For decades my grandfather Kirst worked at the Niagara Mohawk coal plant in WNY. It was a backbreaking job that was accentuated and/or offset by his wicked sense of humor and love for the written word. One year when I was 6 or 7, he and my grandmother decided to play a joke on me – one that they had probably been anticipating for years. They just had to wait until I was old enough to understand. So, finally, in that moment of my glimmering consciousness, they wrapped up a gloriously shiny chunk and placed it under the tree – a behaviorist coal in your stocking moral come to late winter’s life. The whole family breathlessly waited as I opened it up, expecting me to jokingly howl in protest. I surely hadn’t been bad enough to deserve this as a gift!!
Unfortunately, they hadn’t realized the extent of my grade school angst. “It’s coal, Brian, it’s coal!” they chanted as I sat, bewildered, staring at it. I could tell my grandparents and everyone who witnessed the unveiling were disappointed. They thought the joke had failed. It hadn’t. I knew what it was. I was just lost, as I always seemed to be, endlessly in my head. Was there a hint of reality in this bit of humor? Did everyone, deep down, really believe that I was a bad kid? Even then, I could multiply my darkest thoughts without much effort, so I sat there adding up all the small betrayals and petty lies I had conjured over the past twelve months. Perhaps, I really was only worthy of inky stone at holiday gatherings – and here it was, an instance of truth behind the laughter shining into life. Of course, other gifts were soon dispersed and those thoughts were quickly put behind me.
But on these first few days of freezing seasonal temps here in Chicago, the memory of this evening comes rollicking back and I wish I could tell my grandfather (and all those there long lost) that their game then was strictly on point. But as with any other youthful sport I attempted, I was eternally bound for the sidelines – the minutiae of analysis, my propensity to view both sides of the coin fully, already doing me in.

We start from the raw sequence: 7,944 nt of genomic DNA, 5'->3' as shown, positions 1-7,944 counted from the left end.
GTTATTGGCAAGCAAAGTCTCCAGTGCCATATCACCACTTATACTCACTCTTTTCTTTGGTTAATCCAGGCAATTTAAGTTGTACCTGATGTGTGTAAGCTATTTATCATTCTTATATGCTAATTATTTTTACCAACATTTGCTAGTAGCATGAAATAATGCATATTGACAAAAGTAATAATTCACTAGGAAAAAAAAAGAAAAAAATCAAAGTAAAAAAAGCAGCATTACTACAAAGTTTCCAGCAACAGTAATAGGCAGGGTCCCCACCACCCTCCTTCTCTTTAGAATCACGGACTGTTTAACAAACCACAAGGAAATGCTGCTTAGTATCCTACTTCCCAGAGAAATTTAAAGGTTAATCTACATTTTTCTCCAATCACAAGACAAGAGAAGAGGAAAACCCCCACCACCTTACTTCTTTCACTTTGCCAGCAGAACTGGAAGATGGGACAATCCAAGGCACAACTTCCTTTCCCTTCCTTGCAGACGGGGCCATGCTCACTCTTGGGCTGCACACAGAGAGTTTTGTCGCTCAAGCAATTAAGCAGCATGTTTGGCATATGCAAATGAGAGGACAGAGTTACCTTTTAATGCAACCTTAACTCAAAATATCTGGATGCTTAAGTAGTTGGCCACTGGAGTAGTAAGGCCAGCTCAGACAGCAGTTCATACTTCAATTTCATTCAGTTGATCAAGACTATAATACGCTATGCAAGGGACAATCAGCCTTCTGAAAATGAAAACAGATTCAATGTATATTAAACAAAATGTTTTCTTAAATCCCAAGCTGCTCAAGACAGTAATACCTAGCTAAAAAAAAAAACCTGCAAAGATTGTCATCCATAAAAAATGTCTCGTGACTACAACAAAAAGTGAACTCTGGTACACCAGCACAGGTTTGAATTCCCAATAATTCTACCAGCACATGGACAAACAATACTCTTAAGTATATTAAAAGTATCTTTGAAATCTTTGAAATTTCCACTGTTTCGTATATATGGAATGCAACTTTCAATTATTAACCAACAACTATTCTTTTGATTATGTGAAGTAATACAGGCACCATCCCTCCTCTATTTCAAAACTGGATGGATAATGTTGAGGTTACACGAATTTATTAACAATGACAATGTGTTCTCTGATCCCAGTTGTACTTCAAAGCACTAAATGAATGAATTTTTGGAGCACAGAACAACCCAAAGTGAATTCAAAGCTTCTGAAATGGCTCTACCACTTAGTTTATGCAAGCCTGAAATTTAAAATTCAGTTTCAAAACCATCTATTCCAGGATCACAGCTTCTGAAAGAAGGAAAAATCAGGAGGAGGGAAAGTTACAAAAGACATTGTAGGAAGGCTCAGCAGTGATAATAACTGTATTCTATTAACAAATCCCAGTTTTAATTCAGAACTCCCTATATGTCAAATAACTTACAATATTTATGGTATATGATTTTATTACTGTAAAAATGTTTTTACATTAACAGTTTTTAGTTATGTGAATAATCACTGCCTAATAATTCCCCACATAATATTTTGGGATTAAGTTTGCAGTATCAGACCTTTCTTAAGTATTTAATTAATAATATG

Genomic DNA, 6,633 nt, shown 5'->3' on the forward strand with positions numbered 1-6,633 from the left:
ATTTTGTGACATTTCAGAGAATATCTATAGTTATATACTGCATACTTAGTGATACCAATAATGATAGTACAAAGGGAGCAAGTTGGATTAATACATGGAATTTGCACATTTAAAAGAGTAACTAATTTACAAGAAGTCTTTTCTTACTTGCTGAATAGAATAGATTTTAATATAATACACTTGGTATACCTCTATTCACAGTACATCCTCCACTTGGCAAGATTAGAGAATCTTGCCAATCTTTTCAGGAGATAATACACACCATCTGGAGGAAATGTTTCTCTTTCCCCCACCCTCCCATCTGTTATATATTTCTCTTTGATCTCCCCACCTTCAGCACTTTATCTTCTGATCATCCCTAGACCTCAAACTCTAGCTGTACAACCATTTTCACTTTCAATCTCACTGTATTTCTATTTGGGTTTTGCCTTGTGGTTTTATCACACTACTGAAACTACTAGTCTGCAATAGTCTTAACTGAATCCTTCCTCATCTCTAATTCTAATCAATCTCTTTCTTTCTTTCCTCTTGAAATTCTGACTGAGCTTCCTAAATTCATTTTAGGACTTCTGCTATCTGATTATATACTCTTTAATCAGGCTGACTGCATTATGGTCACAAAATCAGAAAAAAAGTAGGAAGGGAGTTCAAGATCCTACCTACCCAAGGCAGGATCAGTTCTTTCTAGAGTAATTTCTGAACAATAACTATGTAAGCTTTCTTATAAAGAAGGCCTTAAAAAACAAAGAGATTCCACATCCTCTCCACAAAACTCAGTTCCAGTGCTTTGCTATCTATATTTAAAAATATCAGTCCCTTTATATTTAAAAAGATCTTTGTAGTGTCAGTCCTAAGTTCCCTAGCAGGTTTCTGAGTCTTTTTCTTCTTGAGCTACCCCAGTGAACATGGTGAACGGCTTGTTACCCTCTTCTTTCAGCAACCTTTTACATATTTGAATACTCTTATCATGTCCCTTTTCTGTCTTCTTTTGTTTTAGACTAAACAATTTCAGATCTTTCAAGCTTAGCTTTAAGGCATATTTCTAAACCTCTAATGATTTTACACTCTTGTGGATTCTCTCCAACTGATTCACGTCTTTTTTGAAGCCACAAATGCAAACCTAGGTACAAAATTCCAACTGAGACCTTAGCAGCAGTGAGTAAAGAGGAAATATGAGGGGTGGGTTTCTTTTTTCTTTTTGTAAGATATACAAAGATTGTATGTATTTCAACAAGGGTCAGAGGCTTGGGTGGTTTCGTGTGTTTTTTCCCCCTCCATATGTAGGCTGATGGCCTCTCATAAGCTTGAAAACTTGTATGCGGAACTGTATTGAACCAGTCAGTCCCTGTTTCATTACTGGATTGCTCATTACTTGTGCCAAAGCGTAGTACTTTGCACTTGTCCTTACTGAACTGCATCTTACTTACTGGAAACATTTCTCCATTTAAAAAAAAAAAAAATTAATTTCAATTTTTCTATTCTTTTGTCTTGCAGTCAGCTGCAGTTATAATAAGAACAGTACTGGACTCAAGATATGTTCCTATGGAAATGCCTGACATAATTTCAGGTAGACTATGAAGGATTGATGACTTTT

Until the next time, SWEET love and pink GRUE, Big Gay Horror Fan
The locker room never quite felt like a safe place as a gay kid. Of course, it definitely wasn’t a haven for my buddy Jim one day, but not for any reason having to do with queerness. We were in fourth grade and our metabolism burning was done for the afternoon, but good old Jim was still hot under the collar. We were changing back into our heavy winter sweaters and getting ready to head back to class when the subject of Santa came up. Jim insisted that he existed. He had met the elves and Claus’ effervescent wife at a holiday village somewhere and was convinced they all were the real deal. The others in my class thought this was ludicrous and a fiery debate ensued. Jim held his ground. The others held theirs while I, meanwhile, found my consciousness woken just a bit.
I had never given much thought to whether Santa existed or not. Ever the greedy minx, I was happy as long as there were presents under the tree. But this exchange opened a mental portal and when my mother did indeed inform me that Santa was a widely embraced fiction soon after this sweaty debate, I took it with a shrugging nonchalance. Hell, it made more sense that she and my dad would get me the soundtrack to New York, New York that year than some golly floating dude with a beard.
Others took that revelation with a sense of horror. My buddy Jared recently divulged that unexpected discovery blew his whole world apart. It opened a cavalcade of distress. For if there was no Santa then there was no floating reindeer or Easter Bunny or Tooth Fairy or leprechauns…in other words, no magic.
I contemplated this discussion often this holiday season. As I walked through department stores overwhelmed with displays of traditional character strewn red and white, it did seem like a somewhat unconscionable thing for parents to do…building up the big red one only to pull the rug out at some vaguely determined Logan’s Run style execution date. Of course, I reasoned there was the obvious theory that the joy found pre-betrayal outweighs the heartache experienced post. I even imagined that investing a child in the falsehood could be a preventative notion. Little Charlie or Diane or Aubrey is not going to be the one to let the entire second grade class know that their wintery dreams are an exorbitantly fluffy falsehood. Calls of outrage will not be made by angered colleagues with crying daughters and sons! It must be the easier choice, as well. Fighting the common tide is always the roughest way to go and seasonal advertisements rage with a domineering effectiveness the moment that Halloween ends every year.
As for myself, I can only think of positives. Learning Santa and his ilk were untruths probably opened up my mind to question many of the blanket statements provided by authority figures. It allowed me to doubt and explore issues of religion and politics. It gave me the tools to make up my own mind. I probably wouldn’t be the proud agnostic that I am today without that wintery invention being thrust on me for years. I like to imagine that it brought about a similar inquisitiveness for others like my friend Jared, as well. Coming out of the dark…emerging from the cobwebbed corners of the locker room – whatever that may signify to you – is always a bit traumatic, but is almost always a very, very good thing.